Before the embargo - U.S. agricultural exports to Cuba were worth about $600 million a year - in today’s prices. Others estimate Cuba is a $1.2 billion market for agricultural exports if the embargo and other trade barriers are lifted. Today on The 21st we explored what an open Cuba would mean for Illinois. Also, how a team of Illinois State University researchers and a turtle are changing STEM education.
The CEO of Ebert Companies - Chaz Ebert - gave us a preview of what films will be featured at EbertFest next month and spoke with us about the role of politics and diversity in Hollywood. We also learned about an effort to get rural schoolgirls more excited about math and science, via MakerGirl’s 3D-printing workshops.
Welcome to our first edition of The 21st show! On March 14, 2016, we talked about our country's political divide and the consequences of what that means for Illinois. We also spoke with two student entrepreneurs who have co-founded an Illinois company working to create a new generation of prosthetic hands for amputees around the world.
We know that drinking to excess is not good, but that small amounts of alcohol can have health benefits. It turns out - there can also be social rewards from alcohol. That’s the focus of Catharine Fairbairn’s research. She’s an assistant professor of psychology at the University of Illinois.
In the State of the Union address last month, President Obama announced a “moonshot to cure cancer.” We still haven’t heard many details of what this will entail - other than Congressional budget requests of $755 million in the 2017 budget. Closer to home here in Illinois, Dr. Stephen Boppart is one of the many people who could help make that “moonshoot to cure cancer” a reality. Wednesday morning, the University of Illinois announced he will be the university director of the new GSK Center for Optical Molecular Imaging.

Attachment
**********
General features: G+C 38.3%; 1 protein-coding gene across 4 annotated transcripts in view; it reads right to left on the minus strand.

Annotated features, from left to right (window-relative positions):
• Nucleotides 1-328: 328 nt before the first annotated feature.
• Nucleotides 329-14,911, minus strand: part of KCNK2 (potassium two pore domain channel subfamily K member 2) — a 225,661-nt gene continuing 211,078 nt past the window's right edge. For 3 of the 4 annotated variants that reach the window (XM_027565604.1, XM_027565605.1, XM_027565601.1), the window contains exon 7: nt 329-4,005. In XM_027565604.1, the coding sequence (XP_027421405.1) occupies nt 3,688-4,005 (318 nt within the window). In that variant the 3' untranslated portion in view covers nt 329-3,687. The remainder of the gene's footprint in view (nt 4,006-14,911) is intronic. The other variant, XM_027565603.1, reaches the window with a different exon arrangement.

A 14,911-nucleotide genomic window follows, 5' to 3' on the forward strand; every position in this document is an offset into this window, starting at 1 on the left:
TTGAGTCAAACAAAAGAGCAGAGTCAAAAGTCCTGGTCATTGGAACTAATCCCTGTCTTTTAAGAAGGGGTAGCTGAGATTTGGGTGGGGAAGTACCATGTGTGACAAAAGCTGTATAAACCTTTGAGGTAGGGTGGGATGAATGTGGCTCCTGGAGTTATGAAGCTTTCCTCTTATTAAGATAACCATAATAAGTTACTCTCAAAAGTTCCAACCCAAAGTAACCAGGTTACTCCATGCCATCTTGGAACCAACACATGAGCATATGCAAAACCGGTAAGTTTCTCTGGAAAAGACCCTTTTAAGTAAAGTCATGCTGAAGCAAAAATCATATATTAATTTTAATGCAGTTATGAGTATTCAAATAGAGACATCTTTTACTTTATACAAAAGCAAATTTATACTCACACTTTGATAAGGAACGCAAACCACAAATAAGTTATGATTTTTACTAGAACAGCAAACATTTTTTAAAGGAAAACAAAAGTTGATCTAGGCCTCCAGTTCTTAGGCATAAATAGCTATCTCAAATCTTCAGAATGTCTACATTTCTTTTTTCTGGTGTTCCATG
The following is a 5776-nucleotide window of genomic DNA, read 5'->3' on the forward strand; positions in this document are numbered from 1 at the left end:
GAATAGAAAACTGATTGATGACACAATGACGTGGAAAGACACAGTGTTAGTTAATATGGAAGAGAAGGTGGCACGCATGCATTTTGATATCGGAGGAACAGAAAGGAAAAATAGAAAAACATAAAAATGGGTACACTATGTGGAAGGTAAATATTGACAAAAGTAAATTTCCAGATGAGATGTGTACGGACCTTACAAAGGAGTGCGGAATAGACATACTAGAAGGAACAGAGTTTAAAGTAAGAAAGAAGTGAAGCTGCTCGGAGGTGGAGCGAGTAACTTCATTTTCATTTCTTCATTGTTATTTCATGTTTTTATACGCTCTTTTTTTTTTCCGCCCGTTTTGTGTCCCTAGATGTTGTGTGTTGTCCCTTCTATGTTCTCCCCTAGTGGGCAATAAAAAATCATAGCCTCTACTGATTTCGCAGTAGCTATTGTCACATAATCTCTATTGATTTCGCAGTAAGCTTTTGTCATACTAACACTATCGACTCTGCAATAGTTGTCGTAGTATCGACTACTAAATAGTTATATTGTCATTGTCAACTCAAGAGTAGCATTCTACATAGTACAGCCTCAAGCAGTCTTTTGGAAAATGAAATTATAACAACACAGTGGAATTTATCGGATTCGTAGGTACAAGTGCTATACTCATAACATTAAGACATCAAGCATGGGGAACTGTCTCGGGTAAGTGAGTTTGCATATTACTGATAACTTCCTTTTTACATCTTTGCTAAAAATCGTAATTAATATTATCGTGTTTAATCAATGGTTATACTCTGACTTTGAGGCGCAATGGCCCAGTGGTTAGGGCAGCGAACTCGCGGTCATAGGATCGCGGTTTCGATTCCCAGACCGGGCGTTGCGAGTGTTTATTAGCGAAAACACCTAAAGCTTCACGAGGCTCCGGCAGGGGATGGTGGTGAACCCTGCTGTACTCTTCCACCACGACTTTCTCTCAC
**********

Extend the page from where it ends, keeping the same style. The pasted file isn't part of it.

With the Super Bowl on Sunday, all eyes are on football. The sport also happens to be Kevin Jackson’s area of scientific expertise. He came to the University of Illinois to play football while pursuing a career in science, and now he’s developing a cooling helmet that may help with athletes’ head injuries. Through his research with the University’s Beckman Institute and the Athletics Department, Jackson wants to reduce the side effects of concussions and other brain injuries for athletes.
Like the fault lines they stem from, earthquakes are often little thought of until they actually happen. But Tim Larson, a senior geophysicist at the Illinois State Geological Survey, is bringing them back to mind with his presentation - “Earthquakes: Fact and Fiction” at Parkland's Staerkel Planetarium tonight.